In his recently published book, Beyond the Kale, Associate Professor of Health Policy and Management Nevin Cohen asserts that urban agriculture has vast potential to achieve social change.
Urban agriculture is increasingly considered an important part of creating just and sustainable cities. Yet the benefits that many people attribute to urban agriculture—fresh food, green space, educational opportunities—can mask structural inequities, thereby making political transformation harder to achieve. Realizing social and environmental justice requires moving beyond food production to address deeper issues such as structural racism, gender inequity, and economic disparities. Beyond the Kale argues that urban agricultural projects focused explicitly on dismantling oppressive systems have the greatest potential to achieve substantive social change.
Through in-depth interviews and public forums with some of New York City’s most prominent urban agriculture activists and supporters, co-authors Kristin Reynolds of the New School and Professor Cohen illustrate how some urban farmers and gardeners not only grow healthy food for their communities but also use their activities and spaces to disrupt the dynamics of power and privilege that perpetuate inequity. Addressing a significant gap in the urban agriculture literature, Beyond the Kale prioritizes the voices of people of color and women—activists and leaders whose strategies have often been underrepresented within the urban agriculture movement—and it examines the roles of scholarship in advancing social justice initiatives.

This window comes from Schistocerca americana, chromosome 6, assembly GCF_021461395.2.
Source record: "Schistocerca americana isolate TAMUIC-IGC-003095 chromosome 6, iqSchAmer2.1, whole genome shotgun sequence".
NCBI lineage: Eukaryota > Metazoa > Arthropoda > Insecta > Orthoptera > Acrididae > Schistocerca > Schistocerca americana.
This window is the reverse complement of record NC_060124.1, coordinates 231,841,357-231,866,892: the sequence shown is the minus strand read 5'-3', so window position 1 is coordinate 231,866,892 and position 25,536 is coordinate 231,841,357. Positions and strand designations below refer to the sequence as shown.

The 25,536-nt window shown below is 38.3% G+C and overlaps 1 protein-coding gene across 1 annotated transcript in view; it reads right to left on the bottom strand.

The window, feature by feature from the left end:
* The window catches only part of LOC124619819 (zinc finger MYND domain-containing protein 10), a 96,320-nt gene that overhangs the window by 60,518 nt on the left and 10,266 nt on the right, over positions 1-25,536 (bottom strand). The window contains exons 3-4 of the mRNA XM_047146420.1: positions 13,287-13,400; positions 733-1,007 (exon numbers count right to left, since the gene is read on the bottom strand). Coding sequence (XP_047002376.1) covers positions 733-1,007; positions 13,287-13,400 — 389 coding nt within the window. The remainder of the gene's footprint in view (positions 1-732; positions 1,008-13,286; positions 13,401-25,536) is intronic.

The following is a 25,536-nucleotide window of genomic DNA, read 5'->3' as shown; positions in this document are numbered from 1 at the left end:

“Challenging the increasingly mainstream view of urban agriculture as an extension of the new food movement that consists of young, middle-class white ‘homesteaders’ and ‘pioneers,’ Nevin Cohen and Kristin Reynolds identify how communities of color have their own rich history and contemporary forms of an urban agriculture, which are directly linked to a deeper desire to bring about community change and social justice. The authors do more than provide an account of this alternative view of urban agriculture; rather, they critically yet constructively engage the movement while trying to energize its efforts to achieve food system change and environmental, economic, and social justice.” —Robert Gottlieb, coauthor of Food Justice
“Beyond the Kale is a much-needed antidote to the often a bit too celebratory writing about urban agriculture. Through the voices of their research subjects, the authors show that a frank discussion of the race, class, and gender politics of this burgeoning food movement is no less than an imperative.” —Julie Guthman, author of Weighing In: Obesity, Food Justice, and the Limits of Capitalism
“The existence of race- and class-based disparities among farming and gardening groups is nothing new. What is new is Reynolds and Cohen’s meticulous, critical urban agriculture scholarship and activist analysis focused on New York City urban agriculture programs that advance social justice goals and are led by people of color and first-generation immigrants from regions of the Global South, with deep roots into their respective communities.” —Professor Julian Agyeman, author of Introducing Just Sustainabilities: Policy, Planning, and Practice
Beyond the Kale: Urban Agriculture and Social Justice Activism in New York City. 2016, University of Georgia Press Geographies of Justice & Social Transformation series.